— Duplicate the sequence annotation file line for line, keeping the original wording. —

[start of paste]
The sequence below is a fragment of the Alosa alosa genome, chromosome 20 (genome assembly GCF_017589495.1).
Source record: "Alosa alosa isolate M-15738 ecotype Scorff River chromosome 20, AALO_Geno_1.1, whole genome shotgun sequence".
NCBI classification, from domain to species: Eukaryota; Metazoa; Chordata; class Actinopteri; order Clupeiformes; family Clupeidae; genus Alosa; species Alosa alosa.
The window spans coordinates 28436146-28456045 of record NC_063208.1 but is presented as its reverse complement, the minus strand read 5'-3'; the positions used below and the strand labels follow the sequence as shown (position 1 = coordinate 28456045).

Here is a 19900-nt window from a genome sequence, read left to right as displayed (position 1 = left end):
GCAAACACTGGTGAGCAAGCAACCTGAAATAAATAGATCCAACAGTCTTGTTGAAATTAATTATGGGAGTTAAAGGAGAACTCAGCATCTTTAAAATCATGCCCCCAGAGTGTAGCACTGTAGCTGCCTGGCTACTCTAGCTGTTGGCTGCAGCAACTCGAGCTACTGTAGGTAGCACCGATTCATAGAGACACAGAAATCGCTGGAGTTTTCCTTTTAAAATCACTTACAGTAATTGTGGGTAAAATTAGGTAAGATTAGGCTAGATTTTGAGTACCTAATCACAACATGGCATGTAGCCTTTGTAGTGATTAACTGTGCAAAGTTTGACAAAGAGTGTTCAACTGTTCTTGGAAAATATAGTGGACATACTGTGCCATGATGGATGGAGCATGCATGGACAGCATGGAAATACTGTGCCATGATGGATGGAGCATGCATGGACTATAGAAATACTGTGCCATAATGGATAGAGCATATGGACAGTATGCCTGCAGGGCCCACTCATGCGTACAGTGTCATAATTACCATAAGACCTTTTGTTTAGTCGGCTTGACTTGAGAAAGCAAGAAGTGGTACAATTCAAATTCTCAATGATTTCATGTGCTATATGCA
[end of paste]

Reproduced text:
The sequence below is a fragment of the Alosa alosa genome, chromosome 20 (genome assembly GCF_017589495.1).
Source record: "Alosa alosa isolate M-15738 ecotype Scorff River chromosome 20, AALO_Geno_1.1, whole genome shotgun sequence".
NCBI classification, from domain to species: Eukaryota; Metazoa; Chordata; class Actinopteri; order Clupeiformes; family Clupeidae; genus Alosa; species Alosa alosa.
The window spans coordinates 28436146-28456045 of record NC_063208.1 but is presented as its reverse complement, the minus strand read 5'-3'; the positions used below and the strand labels follow the sequence as shown (position 1 = coordinate 28456045).

Here is a 19900-nt window from a genome sequence, read left to right as displayed (position 1 = left end):
GCAAACACTGGTGAGCAAGCAACCTGAAATAAATAGATCCAACAGTCTTGTTGAAATTAATTATGGGAGTTAAAGGAGAACTCAGCATCTTTAAAATCATGCCCCCAGAGTGTAGCACTGTAGCTGCCTGGCTACTCTAGCTGTTGGCTGCAGCAACTCGAGCTACTGTAGGTAGCACCGATTCATAGAGACACAGAAATCGCTGGAGTTTTCCTTTTAAAATCACTTACAGTAATTGTGGGTAAAATTAGGTAAGATTAGGCTAGATTTTGAGTACCTAATCACAACATGGCATGTAGCCTTTGTAGTGATTAACTGTGCAAAGTTTGACAAAGAGTGTTCAACTGTTCTTGGAAAATATAGTGGACATACTGTGCCATGATGGATGGAGCATGCATGGACAGCATGGAAATACTGTGCCATGATGGATGGAGCATGCATGGACTATAGAAATACTGTGCCATAATGGATAGAGCATATGGACAGTATGCCTGCAGGGCCCACTCATGCGTACAGTGTCATAATTACCATAAGACCTTTTGTTTAGTCGGCTTGACTTGAGAAAGCAAGAAGTGGTACAATTCAAATTCTCAATGATTTCATGTGCTATATGCA